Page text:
The Story Of A Government That Almost Didn’t Happen

In 1787 our country was in the throes of setting up a strong central government when it suddenly hit a stumbling block.

Many wanted to see the proposed Constitution go down to defeat. Some viewed it as a plot to install a tyrannical government, not unlike that of the British system from which they were newly independent.

The Alarm was triggered not by what they saw, but by what they didn’t see…

Then Came The Bill Of Rights

In 1735, John Peter Zenger was accused of seditious libel for publishing criticism of the Royal Governor of New York in his newspaper. In 1751, citizens of Fairfax County, Va. – before they could hold public office – had to take an oath that they did not hold certain religious beliefs. Ten years later, in Massachusetts, James Otis protested warrants that permitted British customs officials to search any house in their pursuit of suspected smuggler.

The memory of these and other violations of individual rights was vivid as Americans considered establishing a strong central government in 1789. Our newly independent people also drew upon a long English tradition of civil liberties when they insisted that guarantees of basic rights be a part of the new Constitution.

Only a few such rights, however, were included in the document submitted to the states for ratification.

These omissions alarmed a number of prominent Americans. George Mason, a delegate to the Federal Convention and author of the Virginia Bill of Rights, refused to sign the Constitution, telling George Washington:
“There is no declaration of rights.”

Elbridge Gerry of Massachusetts also dissented, declaring:
“The liberties of America were not secured.”

U.S. Minister to France Thomas Jefferson wrote to James Madison of his concern about “the omission of a bill of rights… providing clearly… for freedom of religion, freedom of the press, protection against standing armies, and restriction against monopolies.”

Washington Calls For Constitutional Amendments

When the draft Constitution  was presented to the states for ratification, five states approved it with the recommendation that a bill of rights be added. A sixth, North Carolina, “thought proper neither to ratify nor reject the Constitution” until a bill of rights was issued.

Aware of these reservations, George Washington urged the Congress, in his first inaugural address, to move swiftly to propose amendments showing “a reverence for the characteristic rights of freemen and a regard for public harmony.”

On June 8, 1789, James Madison, a member of the House of Representatives, offered nine articles designed to protect individual liberties.

The articles submitted by Madison closely followed the articles appearing in the Virginia Bill of Rights, which were proposed and drafted by George Mason of Virginia.

Madison’s proposals, along with amendments suggested by the states, were considered by a House committee composed of one member from each of the then 11 states.

On July 28, this Committee of Eleven sent the proposals to the full House for a vote.

Committee Appointed To Settle Differences

The house made only a few changes in content but voted to attach the amendments to the Constitution instead of following Madison’s plan to insert them in the text. On August 24, the House adopted the amendments in the form of 17 articles.

The Senate reduced the number of articles to 12. In doing so, they eliminated articles that would require jury trials in criminal cases and prohibit the states from infringing upon certain rights. The Senate also combined article 3 on freedom of religion with article 4 on freedom of the press and assembly. The senators expanded the preamble and made other changes before adopting their version of the amendments on September 9.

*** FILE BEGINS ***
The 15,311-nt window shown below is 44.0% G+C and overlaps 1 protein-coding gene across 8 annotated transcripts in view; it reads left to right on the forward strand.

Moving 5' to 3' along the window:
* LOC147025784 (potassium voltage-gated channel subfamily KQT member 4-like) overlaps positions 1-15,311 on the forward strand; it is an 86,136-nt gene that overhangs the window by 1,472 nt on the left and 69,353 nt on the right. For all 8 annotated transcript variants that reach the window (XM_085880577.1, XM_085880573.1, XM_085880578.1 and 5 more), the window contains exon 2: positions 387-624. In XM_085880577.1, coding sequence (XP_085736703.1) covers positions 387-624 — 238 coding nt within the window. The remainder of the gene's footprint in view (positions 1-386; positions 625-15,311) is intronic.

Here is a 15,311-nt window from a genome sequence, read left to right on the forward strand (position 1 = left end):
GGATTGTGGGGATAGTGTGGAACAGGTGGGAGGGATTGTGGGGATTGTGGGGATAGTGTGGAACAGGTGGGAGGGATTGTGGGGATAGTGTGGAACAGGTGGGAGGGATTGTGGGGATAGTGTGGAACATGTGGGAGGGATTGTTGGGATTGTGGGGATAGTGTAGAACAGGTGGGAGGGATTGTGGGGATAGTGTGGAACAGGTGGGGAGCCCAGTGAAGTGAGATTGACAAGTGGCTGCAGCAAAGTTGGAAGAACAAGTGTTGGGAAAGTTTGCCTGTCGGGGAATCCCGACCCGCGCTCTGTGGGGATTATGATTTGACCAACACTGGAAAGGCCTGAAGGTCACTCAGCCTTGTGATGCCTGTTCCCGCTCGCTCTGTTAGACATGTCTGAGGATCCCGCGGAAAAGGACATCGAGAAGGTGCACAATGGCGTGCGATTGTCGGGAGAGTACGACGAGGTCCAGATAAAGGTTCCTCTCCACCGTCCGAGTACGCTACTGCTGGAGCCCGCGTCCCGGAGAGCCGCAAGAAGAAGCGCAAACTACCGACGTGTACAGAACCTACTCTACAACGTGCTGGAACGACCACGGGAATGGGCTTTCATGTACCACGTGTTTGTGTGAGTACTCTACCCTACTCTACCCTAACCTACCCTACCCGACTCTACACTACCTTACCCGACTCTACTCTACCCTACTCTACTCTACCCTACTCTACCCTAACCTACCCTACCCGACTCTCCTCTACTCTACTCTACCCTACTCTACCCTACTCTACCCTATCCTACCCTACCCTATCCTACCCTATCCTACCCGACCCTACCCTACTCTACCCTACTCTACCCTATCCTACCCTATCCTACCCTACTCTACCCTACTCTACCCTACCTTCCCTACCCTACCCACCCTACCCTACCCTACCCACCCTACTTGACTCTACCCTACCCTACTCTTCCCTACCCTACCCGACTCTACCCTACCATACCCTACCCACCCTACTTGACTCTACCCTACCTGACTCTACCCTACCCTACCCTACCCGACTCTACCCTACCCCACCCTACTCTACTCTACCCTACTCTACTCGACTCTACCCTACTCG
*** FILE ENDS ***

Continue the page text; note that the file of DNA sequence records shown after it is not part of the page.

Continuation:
A conference committee was appointed to settle the differences between the two houses. Madison headed the House delegation and Oliver Ellsworth the Senate group.

Right To Trial By Jury Restored

The conference restored the right to trial by jury in criminal prosecutions, made a change dealing with freedom of religion and revised the apportionment formula – the method for determining the number of representatives in a state based on population. Otherwise, the committee followed the Senate version.

The House accepted the committee’s report on September 24, 1789, and  the Senate accepted the next day. September 25, 1789, therefore, is the official date of the first joint resolution proposing amendments to the Constitution.

Several days later, the document was written on parchment and signed by Frederick Augustus Muhlenberg, Speaker of the House, and John Adams, Vice President and President of the Senate.

This is the document we now know as the Bill of Rights.

States Asked To Ratify Amendments

The 12 proposed amendments, in the form of signed copies of the joint resolution, were then transmitted to the states by President Washington.

Eleven states made up the Union when Congress proposed amending the Constitution. With the admission of North Carolina, Rhode Island and Vermont during the ratification period, 11 of the 14 states had to approve the articles in order to reach the three-fourths majority required for ratification.

Two of the original 12 articles fell short of gaining the majority. One article dealt with the number of citizens each member of the House would represent. The other concerned Congressional salaries.

Virginia Casts Deciding Vote

A little over two years later, on December 15, 1791, Virginia became the 11th state to ratify articles 3 through 12, which became the first 10 amendments to the Constitution. The ratification proved that the Constitution’s amending procedure worked.

Secretary of State Thomas Jefferson announced the ratification of the amendments to the governors of the states on March 1, 1792.